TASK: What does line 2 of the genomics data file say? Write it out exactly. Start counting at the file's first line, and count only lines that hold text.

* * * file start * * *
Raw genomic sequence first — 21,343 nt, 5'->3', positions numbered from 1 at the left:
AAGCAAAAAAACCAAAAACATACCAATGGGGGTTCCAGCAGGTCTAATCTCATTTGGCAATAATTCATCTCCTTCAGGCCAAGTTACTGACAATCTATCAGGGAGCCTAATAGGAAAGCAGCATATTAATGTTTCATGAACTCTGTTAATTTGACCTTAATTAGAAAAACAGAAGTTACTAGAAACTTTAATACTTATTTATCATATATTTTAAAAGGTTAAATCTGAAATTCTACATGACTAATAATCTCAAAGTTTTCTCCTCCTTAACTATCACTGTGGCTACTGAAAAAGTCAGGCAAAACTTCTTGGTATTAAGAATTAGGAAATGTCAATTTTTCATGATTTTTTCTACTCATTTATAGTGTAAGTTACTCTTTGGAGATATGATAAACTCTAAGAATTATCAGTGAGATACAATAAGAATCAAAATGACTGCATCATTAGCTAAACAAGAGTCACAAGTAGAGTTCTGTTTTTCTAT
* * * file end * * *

AAGCAAAAAAACCAAAAACATACCAATGGGGGTTCCAGCAGGTCTAATCTCATTTGGCAATAATTCATCTCCTTCAGGCCAAGTTACTGACAATCTATCAGGGAGCCTAATAGGAAAGCAGCATATTAATGTTTCATGAACTCTGTTAATTTGACCTTAATTAGAAAAACAGAAGTTACTAGAAACTTTAATACTTATTTATCATATATTTTAAAAGGTTAAATCTGAAATTCTACATGACTAATAATCTCAAAGTTTTCTCCTCCTTAACTATCACTGTGGCTACTGAAAAAGTCAGGCAAAACTTCTTGGTATTAAGAATTAGGAAATGTCAATTTTTCATGATTTTTTCTACTCATTTATAGTGTAAGTTACTCTTTGGAGATATGATAAACTCTAAGAATTATCAGTGAGATACAATAAGAATCAAAATGACTGCATCATTAGCTAAACAAGAGTCACAAGTAGAGTTCTGTTTTTCTAT